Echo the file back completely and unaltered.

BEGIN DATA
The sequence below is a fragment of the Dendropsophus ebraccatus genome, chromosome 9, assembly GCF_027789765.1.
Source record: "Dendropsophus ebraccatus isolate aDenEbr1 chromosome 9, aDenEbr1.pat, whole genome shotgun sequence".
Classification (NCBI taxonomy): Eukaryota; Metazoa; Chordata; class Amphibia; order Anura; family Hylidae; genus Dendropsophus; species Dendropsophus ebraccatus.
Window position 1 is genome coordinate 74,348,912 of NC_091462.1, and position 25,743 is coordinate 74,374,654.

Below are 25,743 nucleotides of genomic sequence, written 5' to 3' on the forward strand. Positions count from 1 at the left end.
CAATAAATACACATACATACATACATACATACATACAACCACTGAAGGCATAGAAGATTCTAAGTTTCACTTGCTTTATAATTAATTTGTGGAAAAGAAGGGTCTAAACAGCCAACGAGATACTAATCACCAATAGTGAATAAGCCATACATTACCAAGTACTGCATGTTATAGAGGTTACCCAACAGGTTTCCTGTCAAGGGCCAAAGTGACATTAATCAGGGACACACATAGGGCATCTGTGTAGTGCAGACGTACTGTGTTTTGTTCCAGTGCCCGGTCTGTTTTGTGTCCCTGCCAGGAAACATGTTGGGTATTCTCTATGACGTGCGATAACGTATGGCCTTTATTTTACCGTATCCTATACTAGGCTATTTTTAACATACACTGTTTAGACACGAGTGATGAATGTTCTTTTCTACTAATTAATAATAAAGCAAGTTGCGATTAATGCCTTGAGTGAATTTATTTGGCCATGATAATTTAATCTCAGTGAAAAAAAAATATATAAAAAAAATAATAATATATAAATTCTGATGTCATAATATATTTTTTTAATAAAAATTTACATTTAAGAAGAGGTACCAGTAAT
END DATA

The sequence below is a fragment of the Dendropsophus ebraccatus genome, chromosome 9, assembly GCF_027789765.1.
Source record: "Dendropsophus ebraccatus isolate aDenEbr1 chromosome 9, aDenEbr1.pat, whole genome shotgun sequence".
Classification (NCBI taxonomy): Eukaryota; Metazoa; Chordata; class Amphibia; order Anura; family Hylidae; genus Dendropsophus; species Dendropsophus ebraccatus.
Window position 1 is genome coordinate 74,348,912 of NC_091462.1, and position 25,743 is coordinate 74,374,654.

Below are 25,743 nucleotides of genomic sequence, written 5' to 3' on the forward strand. Positions count from 1 at the left end.
CAATAAATACACATACATACATACATACATACATACAACCACTGAAGGCATAGAAGATTCTAAGTTTCACTTGCTTTATAATTAATTTGTGGAAAAGAAGGGTCTAAACAGCCAACGAGATACTAATCACCAATAGTGAATAAGCCATACATTACCAAGTACTGCATGTTATAGAGGTTACCCAACAGGTTTCCTGTCAAGGGCCAAAGTGACATTAATCAGGGACACACATAGGGCATCTGTGTAGTGCAGACGTACTGTGTTTTGTTCCAGTGCCCGGTCTGTTTTGTGTCCCTGCCAGGAAACATGTTGGGTATTCTCTATGACGTGCGATAACGTATGGCCTTTATTTTACCGTATCCTATACTAGGCTATTTTTAACATACACTGTTTAGACACGAGTGATGAATGTTCTTTTCTACTAATTAATAATAAAGCAAGTTGCGATTAATGCCTTGAGTGAATTTATTTGGCCATGATAATTTAATCTCAGTGAAAAAAAAATATATAAAAAAAATAATAATATATAAATTCTGATGTCATAATATATTTTTTTAATAAAAATTTACATTTAAGAAGAGGTACCAGTAAT